AT&T Demonstrates Wireless Asthma Sensor

AT&T has unveiled a prototype of a wireless asthma sensor that sends data about air quality wirelessly to smartphones and tablets.

AT&T has demonstrated a wireless sensor called Asthma Triggers to detect the levels of harmful chemicals in the air and feed the data over an AT&T network to smartphones, computers and tablets.

By using the sensor, asthmatics can gain a better understanding of their surroundings before waiting for symptoms to occur, AT&T suggested in a company video.

Still under development, the technology alerts asthmatics when high levels of chemical triggers are in the air. Powered by a battery-operated microcomputer, the sensor transmits readings using Zigbee technology from an Actuarius gateway cloud platform to a telehealth network and then to AT&T Healthcare Community Online, a collaborative care health information exchange (HIE). Users then receive the data on their smartphone, PC, or tablet, Bob Miller, an AT&T Labs researcher, told Medgadget.

AT&T is developing the technology under its ForHealth business, which it launched in 2010 to accelerate wireless, cloud and networking services in health care. It demonstrated the prototype at the mHealth Summit in National Harbor, Md., from Dec. 5-7.

More than 25 million Americans suffer from asthma, according to the Asthma and Allergy Foundation of America. In addition, 27,000 adults miss work each day due to asthma, the organization reported.

"The increasing prevalence of asthma due to plastics, cleaning chemicals and other airborne volatile organic compounds (VOCs) in the home and elsewhere are a likely cause," Miller said in a statement.

VOCs are a class of chemicals that trigger symptoms in asthmatics.

Asthma Triggers will become part of a telehealth ecosystem, AT&T reported, according to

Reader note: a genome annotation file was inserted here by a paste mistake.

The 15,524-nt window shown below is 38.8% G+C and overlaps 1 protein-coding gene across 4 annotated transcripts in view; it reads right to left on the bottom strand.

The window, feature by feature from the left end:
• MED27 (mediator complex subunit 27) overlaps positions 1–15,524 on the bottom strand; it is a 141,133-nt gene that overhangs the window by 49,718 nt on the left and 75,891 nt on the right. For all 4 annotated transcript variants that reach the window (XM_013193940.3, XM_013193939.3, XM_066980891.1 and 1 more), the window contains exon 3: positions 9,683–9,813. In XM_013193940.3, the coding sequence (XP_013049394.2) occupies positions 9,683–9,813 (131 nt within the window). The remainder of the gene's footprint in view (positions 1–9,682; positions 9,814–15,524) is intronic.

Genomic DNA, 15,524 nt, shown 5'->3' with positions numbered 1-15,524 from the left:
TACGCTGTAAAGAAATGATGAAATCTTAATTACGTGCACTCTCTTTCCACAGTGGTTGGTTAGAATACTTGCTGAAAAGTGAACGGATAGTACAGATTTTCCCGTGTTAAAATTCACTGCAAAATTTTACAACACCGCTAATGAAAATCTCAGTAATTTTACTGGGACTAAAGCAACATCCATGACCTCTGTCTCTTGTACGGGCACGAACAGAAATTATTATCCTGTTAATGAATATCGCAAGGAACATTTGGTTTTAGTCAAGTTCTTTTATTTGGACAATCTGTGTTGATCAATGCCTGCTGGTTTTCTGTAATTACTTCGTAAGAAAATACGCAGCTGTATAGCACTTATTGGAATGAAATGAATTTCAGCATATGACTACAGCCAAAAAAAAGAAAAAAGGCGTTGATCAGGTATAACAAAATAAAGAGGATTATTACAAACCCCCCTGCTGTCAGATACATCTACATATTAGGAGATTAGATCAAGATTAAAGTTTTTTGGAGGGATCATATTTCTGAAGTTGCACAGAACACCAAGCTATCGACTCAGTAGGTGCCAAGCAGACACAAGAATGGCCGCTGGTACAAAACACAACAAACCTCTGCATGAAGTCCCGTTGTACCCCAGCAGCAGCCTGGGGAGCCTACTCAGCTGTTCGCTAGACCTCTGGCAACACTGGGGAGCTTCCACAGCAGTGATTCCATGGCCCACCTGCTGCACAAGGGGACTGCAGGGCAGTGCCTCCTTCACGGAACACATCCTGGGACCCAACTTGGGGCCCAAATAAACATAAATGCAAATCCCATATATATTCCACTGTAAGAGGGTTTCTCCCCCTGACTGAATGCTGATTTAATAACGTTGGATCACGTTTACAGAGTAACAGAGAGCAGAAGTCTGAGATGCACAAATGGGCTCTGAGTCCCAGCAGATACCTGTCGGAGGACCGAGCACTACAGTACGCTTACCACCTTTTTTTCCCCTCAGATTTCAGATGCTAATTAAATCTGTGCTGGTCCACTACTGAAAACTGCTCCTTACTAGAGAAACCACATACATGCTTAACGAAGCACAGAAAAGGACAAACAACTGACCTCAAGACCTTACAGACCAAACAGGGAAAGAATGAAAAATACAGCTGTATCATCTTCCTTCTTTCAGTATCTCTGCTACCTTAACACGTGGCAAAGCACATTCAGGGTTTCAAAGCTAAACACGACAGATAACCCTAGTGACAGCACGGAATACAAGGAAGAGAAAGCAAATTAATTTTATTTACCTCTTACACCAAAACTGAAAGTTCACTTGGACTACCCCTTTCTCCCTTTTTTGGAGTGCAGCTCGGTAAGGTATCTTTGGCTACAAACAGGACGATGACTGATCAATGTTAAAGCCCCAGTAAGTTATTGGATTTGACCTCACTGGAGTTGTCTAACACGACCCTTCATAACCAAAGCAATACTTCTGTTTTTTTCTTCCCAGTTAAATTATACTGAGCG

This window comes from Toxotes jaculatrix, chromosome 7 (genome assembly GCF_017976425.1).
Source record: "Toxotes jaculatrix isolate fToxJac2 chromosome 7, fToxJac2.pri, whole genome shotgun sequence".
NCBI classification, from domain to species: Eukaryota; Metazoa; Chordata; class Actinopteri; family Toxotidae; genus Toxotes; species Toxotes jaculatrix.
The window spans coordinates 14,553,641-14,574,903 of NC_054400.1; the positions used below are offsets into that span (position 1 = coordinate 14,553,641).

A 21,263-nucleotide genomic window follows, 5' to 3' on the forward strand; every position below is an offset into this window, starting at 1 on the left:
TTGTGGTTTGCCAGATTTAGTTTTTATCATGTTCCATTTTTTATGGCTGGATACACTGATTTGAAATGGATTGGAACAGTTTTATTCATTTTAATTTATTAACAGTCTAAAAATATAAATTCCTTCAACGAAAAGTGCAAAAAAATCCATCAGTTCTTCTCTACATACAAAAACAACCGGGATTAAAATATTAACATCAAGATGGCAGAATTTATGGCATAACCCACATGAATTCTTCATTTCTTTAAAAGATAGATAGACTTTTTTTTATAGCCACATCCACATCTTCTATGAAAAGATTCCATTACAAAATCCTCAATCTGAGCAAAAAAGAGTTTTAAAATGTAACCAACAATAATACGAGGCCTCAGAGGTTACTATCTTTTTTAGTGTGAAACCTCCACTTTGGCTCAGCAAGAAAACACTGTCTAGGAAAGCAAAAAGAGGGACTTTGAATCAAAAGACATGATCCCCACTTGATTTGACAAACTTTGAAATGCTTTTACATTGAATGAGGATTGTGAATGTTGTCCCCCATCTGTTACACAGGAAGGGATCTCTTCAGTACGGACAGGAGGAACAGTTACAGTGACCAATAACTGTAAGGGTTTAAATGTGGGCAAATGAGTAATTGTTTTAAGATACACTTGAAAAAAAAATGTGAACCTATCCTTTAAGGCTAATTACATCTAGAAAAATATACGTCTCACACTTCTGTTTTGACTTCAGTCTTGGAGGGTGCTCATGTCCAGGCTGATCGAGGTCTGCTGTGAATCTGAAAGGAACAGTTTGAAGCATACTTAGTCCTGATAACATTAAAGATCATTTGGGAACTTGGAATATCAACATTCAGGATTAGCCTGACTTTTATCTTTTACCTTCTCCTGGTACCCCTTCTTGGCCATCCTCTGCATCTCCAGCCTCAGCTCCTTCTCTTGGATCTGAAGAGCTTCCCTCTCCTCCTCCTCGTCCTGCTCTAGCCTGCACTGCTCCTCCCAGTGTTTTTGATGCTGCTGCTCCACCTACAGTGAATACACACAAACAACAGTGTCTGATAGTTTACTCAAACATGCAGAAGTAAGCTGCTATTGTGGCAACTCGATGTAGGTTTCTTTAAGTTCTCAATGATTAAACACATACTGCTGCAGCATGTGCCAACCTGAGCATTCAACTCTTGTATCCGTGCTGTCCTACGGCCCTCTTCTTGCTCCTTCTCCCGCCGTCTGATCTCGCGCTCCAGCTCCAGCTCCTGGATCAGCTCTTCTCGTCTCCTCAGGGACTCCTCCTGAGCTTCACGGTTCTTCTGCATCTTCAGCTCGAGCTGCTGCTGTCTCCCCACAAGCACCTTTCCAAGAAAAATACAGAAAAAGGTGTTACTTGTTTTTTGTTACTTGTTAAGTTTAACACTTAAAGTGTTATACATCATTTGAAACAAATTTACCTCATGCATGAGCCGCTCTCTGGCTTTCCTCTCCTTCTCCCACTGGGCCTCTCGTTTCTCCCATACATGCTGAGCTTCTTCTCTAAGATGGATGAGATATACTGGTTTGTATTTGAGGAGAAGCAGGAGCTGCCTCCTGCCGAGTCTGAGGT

The technology is "an example of what the future of health care will enable for patients as sensors and computer-assisted analytics become more commonplace," Miller told Medgadget.

"There have to be software, connectivity and a network to get the sensor data into a form that can be interpreted by physicians, caregivers and patients," he added.

Many medical devices can be equipped with sensors to transmit data wirelessly to a doctor using smartphones and tablets. These devices include heart monitors, glucometers, pulse-oximeters and blood pressure meters, Miller noted.

"The sensor itself is part of an end-to-end measurement, wireless transmission, data storage and analysis system to get such a concept ready for meaningful use," Miller said in his Medgadget interview.

Wireless-monitoring equipment could enable doctors to prepare for optimal use of electronic health records to qualify for federal incentives, he suggested.

The AT&T sensor is one development in a growing number of mobile tools for managing asthma. On June 4, mobile technology company iSonea launched an app that allows patients to track their lung functioning and breathing. The app sends text messages to the users when their asthma is "not well controlled" or "poorly controlled." The app is available for Apple iOS and Google Android devices.

In addition, on Nov. 6 Meditab unveiled an upgraded AllergyEHR application to allow doctors to manage their workflow as they treat patients with allergies and asthma. The software lets them chart patient histories, e-prescribe medication and access analytics on patient data.